At an individual level, nearly all of us are complicit as well. Well, I’ll just speak for me: I do my part to not care about the permanent underclass that lives in the richest society on Earth. I won’t even give money to homeless people on the street unless they sing or dance or perform some sort of talent. One time I gave “James,” a blind man who panhandles on the 4/5/6, line at the same times I head into the office, $20 — not because I wanted to be kind but because I got so sick of his spiel (“I’m legally blind, I get a little bit of disability but that only leaves me $18 a month for food.”). I thought he might leave me alone for the rest of the month.
I don’t think I’m the only one who sometimes wants poor people to just go away….
Yale is making a slight change to its low-income loan forgiveness program, and it’s going to make it a little harder for people who leave Yale Law School and take low-paying jobs.
Now, this isn’t anything to yell and scream about. Yale is still committed to making loan repayment feasible for people who don’t take the Biglaw money and run. And they still have one of the most generous programs in the country.
But the program is getting a little less generous. Which isn’t a great sign about the long-term ability of lawyers who have the financial flexibility to service poor or working-class clients….
If this guy wins the Republican nomination, we can agree that the Tea Party was totally overhyped, right?
* So, just so we’re all clear, Republicans running for President are no longer on board with the Voting Rights Act. Happy Martin Luther King Day. [Election Law Blog]
* It’s not like there are no more voting issues where we might want to have federal oversight of state laws that affect the electoral power of minorities in states that have been historically opposed to such things. For instance, where do your prisoners live for the purposes of redistricting? [New York Times]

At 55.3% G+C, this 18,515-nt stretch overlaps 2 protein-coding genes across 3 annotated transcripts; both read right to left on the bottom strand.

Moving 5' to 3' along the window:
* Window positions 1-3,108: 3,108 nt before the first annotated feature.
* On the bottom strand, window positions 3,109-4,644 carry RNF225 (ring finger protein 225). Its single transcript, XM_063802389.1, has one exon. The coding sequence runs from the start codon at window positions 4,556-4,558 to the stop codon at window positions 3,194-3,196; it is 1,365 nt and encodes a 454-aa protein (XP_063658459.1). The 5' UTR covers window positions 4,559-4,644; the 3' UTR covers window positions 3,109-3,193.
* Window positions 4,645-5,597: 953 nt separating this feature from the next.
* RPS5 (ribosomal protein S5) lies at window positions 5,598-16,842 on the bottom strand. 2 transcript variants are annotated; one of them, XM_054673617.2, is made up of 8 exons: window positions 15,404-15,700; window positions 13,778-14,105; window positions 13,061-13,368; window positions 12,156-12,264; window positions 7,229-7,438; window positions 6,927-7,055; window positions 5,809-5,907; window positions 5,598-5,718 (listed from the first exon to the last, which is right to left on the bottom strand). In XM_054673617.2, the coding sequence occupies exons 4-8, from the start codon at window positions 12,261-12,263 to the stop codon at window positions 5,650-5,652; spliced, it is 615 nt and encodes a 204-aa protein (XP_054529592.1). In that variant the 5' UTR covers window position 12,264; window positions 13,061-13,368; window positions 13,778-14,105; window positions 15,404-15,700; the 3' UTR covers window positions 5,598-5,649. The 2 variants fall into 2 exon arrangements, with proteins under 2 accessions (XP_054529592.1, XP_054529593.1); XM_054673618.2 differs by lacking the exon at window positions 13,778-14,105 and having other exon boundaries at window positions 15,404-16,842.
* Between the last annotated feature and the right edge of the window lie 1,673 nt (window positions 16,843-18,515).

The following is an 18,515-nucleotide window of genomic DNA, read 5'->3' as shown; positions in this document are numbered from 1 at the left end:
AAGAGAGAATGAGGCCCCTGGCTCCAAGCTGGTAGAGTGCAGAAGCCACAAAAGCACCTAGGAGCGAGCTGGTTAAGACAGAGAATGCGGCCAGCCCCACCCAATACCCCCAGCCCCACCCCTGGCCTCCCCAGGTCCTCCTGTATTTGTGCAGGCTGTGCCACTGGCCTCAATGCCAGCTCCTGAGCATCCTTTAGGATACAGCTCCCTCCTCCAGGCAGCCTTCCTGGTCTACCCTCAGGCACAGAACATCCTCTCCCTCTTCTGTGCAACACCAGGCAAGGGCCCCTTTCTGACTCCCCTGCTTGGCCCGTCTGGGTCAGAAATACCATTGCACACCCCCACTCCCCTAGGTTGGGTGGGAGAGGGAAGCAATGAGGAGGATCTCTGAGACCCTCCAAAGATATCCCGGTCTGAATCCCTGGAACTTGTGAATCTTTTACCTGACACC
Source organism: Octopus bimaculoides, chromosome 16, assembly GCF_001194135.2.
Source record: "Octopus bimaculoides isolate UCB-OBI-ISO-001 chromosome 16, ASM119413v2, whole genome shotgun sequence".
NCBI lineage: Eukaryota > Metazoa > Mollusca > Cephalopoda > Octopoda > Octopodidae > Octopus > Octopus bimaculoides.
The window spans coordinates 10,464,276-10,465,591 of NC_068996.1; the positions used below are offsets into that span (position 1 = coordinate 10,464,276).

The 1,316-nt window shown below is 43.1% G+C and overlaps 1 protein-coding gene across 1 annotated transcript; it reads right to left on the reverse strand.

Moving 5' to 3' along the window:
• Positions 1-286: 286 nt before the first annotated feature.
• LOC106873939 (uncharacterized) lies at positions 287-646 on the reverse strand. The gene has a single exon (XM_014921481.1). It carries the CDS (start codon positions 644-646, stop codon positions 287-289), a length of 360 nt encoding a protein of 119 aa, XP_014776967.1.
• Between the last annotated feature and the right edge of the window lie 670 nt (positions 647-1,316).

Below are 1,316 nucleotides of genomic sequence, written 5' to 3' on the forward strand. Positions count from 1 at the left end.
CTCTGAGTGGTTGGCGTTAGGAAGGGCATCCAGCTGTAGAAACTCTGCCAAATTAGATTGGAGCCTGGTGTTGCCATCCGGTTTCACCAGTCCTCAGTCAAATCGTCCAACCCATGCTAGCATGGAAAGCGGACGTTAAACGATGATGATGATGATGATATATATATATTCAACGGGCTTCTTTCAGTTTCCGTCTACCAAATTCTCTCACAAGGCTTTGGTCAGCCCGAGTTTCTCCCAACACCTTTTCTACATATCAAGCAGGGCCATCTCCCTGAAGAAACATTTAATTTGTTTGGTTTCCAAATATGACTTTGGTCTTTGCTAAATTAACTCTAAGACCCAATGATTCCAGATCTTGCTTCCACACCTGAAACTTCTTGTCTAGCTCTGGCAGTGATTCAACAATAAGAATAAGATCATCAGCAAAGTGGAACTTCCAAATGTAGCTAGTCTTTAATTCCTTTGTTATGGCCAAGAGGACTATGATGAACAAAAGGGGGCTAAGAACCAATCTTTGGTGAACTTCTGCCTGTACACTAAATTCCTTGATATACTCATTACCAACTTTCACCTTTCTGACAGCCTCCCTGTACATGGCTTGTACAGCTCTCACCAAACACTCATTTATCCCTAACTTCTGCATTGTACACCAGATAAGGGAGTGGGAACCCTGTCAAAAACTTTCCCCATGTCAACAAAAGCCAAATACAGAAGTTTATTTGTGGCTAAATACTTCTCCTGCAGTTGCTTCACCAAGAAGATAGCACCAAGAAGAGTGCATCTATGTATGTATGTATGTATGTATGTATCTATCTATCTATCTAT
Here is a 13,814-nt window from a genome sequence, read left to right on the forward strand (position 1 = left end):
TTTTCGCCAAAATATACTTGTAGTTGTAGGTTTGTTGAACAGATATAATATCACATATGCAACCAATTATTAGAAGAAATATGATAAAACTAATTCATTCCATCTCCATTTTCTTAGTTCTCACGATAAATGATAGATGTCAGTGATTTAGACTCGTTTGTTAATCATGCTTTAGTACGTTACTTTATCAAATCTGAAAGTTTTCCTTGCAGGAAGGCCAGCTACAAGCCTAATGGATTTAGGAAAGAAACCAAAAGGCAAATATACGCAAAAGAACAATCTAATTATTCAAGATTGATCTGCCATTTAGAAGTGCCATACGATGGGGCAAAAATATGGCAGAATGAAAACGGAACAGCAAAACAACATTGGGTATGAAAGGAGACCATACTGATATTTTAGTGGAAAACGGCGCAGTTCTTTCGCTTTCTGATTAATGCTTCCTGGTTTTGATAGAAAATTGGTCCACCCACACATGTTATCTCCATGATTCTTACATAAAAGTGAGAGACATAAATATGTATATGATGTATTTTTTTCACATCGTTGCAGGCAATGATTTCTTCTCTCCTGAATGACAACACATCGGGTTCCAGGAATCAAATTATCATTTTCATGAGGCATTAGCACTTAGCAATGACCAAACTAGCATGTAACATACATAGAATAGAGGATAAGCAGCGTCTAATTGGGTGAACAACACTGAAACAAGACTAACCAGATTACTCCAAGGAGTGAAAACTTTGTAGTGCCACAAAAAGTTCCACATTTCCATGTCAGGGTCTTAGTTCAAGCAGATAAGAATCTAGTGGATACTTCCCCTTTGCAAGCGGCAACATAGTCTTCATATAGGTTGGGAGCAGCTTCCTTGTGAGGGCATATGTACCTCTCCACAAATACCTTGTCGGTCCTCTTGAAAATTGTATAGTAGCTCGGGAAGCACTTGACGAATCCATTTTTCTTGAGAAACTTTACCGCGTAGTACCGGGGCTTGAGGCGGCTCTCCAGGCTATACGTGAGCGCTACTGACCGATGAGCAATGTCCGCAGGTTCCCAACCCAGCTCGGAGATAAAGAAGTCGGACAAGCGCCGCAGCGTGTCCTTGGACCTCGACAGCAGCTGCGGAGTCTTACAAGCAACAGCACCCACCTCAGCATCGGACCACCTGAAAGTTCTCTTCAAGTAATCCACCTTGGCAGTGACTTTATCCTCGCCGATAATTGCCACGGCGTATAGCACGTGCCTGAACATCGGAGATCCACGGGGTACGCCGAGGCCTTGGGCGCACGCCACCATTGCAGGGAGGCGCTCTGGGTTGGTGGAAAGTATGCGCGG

* I’ll tell you what happens in a world where college kids can “major” in law and take the bar, yet law schools still exist: law schools will continue to operate as they have been, and “law majors” will be the new “must get” credentials for paralegals. [WSJ Law Blog]
* Every time I ask this question, I feel like a horrible person. But it’s a legitimate question: what are the legal ramifications when a race car driver dies while performing a sport that is only interesting because there’s a chance somebody will die? [Legal Blitz]
* Why won’t Mitt Romney show us his taxes? We just want to be envious, Mittens! Feed our envy. [Going Concern]
* I think I should be nominated for this public interest award. Nobody has done more to prevent lawyers from being taken advantage of than me. [American Constitution Society]
* Breaking down the Joe Paterno interview. [Atlantic]
* Now these are some guys that believe in the gold standard. [MyFoxDC]
* As Copyranter said when he emailed this link about the iPoo: “C&D coming in 3, 2, 1…” [Copyranter]
Yesterday, January 15, was the birthday of Dr. Martin Luther King Jr., the great American civil rights leader and Nobel laureate. As noted on the Nobel website, Dr. King was just 35 years old at the time he was honored, making him the youngest man to have received the Nobel Peace Prize. Please take some time today to reflect on Dr. King and his legacy.
Hopefully you can engage in this reflection outside of the office. We’re guessing (and hoping) that most of you have the day off from work. Here at Above the Law, we will be publishing, although on a reduced schedule. So do check in with us from time to time (or scroll back through the archives and look at stories you might have missed from last week).